Biden Moves To Strengthen EPA For First Time In Decades
Reprinted with permission from DC Report
The Biden administration is asking Congress for more than $110 million to hire and support scientists and staff at the Environmental Protection Agency, which the previous president decimated.
The EPA lost almost 1,000 scientists and other employees under Donald Trump administrators Andrew Wheeler and Scott Pruitt.
The budget was cut yearly or stagnant for decades. In inflation-adjusted dollars, it was more than 50 percent higher under President Ronald Reagan than it is today.
"The 2022 budget proposal is an excellent first step in rebuilding EPA's funding and strengthening the agency," said Michelle Roos. She is executive director of the Environmental Protection Network of former EPA employees and appointees.
The proposed funding is part of $11.2 billion the Biden administration is asking to fund the EPA. That request represents a 21 percent increase.
The Biden administration is also asking for $75 million to help designate perfluoroalkyl and polyfluoroalkyl, or PFAS, as hazardous substances and set enforceable limits for the chemicals under the Safe Drinking Water Act.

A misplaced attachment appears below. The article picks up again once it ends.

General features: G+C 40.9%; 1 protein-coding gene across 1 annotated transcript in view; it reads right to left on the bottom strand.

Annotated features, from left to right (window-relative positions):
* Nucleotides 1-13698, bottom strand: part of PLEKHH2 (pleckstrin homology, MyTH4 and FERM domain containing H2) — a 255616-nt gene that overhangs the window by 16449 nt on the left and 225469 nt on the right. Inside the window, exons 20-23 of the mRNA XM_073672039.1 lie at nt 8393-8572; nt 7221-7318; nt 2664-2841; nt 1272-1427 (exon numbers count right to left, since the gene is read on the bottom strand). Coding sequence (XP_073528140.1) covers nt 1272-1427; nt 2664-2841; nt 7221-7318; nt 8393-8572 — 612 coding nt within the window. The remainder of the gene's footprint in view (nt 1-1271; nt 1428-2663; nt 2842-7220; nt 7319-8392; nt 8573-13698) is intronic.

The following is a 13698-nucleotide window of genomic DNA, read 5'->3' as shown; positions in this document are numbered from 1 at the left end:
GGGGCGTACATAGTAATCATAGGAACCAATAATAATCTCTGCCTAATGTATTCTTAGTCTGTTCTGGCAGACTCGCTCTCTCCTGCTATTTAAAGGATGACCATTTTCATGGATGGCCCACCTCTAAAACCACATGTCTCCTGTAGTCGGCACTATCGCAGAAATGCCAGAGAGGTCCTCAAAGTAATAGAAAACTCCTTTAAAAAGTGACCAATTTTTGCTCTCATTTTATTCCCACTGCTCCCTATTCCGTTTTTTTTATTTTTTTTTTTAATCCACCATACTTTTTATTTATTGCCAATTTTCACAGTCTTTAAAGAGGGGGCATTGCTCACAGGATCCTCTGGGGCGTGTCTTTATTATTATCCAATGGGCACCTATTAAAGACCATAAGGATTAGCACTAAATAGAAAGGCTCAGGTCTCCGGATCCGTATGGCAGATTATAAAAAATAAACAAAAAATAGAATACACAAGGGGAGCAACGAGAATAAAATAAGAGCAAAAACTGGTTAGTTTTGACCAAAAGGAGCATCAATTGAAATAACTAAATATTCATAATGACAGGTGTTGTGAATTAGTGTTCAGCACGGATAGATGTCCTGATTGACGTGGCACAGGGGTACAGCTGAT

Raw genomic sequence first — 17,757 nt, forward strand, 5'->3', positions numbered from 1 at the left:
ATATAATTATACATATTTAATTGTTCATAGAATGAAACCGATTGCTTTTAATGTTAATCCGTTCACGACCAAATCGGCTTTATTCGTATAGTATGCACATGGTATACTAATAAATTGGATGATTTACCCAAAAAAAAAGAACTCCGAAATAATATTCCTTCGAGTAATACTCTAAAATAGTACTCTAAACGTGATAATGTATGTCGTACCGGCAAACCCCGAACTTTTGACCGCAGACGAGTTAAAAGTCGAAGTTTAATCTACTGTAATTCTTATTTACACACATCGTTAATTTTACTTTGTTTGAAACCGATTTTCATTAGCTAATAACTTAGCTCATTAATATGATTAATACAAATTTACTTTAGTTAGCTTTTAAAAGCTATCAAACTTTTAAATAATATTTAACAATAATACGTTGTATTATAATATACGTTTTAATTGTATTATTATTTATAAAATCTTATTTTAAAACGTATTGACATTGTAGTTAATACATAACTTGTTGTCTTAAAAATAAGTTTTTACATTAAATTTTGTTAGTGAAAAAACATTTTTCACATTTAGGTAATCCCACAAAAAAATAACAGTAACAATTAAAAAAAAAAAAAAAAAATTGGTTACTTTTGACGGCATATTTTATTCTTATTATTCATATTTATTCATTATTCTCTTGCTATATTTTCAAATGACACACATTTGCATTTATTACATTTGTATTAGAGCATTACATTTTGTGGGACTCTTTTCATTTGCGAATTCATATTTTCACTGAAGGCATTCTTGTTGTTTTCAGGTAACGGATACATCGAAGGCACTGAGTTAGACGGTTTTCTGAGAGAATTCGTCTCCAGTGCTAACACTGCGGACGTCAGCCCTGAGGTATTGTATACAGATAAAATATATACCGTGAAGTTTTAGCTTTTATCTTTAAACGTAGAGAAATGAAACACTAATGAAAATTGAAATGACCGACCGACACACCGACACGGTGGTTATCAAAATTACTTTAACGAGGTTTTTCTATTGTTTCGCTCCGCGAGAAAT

The poisons, made since the 1940s, are sometimes called "forever chemicals" because they don't break down in the environment and can remain in our bodies for years. Designating the chemicals as hazardous substances would give the EPA more power to clean up contaminated sites.
The "announcement recognizes that science is at the core of all we do at the EPA," said current EPA Administrator Michael Regan.
Betsy Southerland, who oversaw science and technology issues in the EPA Office of Water, told the House science committee's investigations and oversight panel that the Biden administration should restore funding to bring EPA to its average over the past four decades. The cost to rebuild the budget over four years would be $11.4 billion in 2019 dollars.
Southerland was one of the EPA employees who left. She resigned in 2017, saying "the administration is seriously weakening EPA's mission."
About $48 million of the $110 million to hire EPA staff would go to the EPA Office of Air and Radiation to implement climate change programs under the Clean Air Act. The office is led by acting assistant administrator Joseph Goffman.
Bill Wehrum, who sued the agency at least 31 times as a corporate lawyer, headed that office for much of the Trump administration. Under Wehrum, who resigned in 2019 during a federal ethics investigation, the office worked to help coal-burning Martin Lake Power Plant in east Texas.
The plant spews out more sulfur dioxide which causes acid rain than any other power plant in America. Wehrum was a partner at a law firm that lobbied for the plant's owner.
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